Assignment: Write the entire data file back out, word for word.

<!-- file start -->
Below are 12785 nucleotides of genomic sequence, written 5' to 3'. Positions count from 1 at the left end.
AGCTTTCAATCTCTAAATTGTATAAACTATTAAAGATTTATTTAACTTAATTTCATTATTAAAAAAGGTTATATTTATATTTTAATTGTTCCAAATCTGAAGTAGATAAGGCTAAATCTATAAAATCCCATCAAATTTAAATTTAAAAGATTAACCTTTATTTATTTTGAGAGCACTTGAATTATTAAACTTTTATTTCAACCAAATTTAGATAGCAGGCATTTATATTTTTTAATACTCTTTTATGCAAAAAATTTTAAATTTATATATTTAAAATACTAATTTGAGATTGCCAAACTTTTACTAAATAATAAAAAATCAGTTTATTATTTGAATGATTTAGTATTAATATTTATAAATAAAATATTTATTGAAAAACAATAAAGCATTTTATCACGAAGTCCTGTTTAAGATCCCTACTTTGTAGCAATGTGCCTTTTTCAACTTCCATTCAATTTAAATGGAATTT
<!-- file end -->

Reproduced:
Below are 12785 nucleotides of genomic sequence, written 5' to 3'. Positions count from 1 at the left end.
AGCTTTCAATCTCTAAATTGTATAAACTATTAAAGATTTATTTAACTTAATTTCATTATTAAAAAAGGTTATATTTATATTTTAATTGTTCCAAATCTGAAGTAGATAAGGCTAAATCTATAAAATCCCATCAAATTTAAATTTAAAAGATTAACCTTTATTTATTTTGAGAGCACTTGAATTATTAAACTTTTATTTCAACCAAATTTAGATAGCAGGCATTTATATTTTTTAATACTCTTTTATGCAAAAAATTTTAAATTTATATATTTAAAATACTAATTTGAGATTGCCAAACTTTTACTAAATAATAAAAAATCAGTTTATTATTTGAATGATTTAGTATTAATATTTATAAATAAAATATTTATTGAAAAACAATAAAGCATTTTATCACGAAGTCCTGTTTAAGATCCCTACTTTGTAGCAATGTGCCTTTTTCAACTTCCATTCAATTTAAATGGAATTT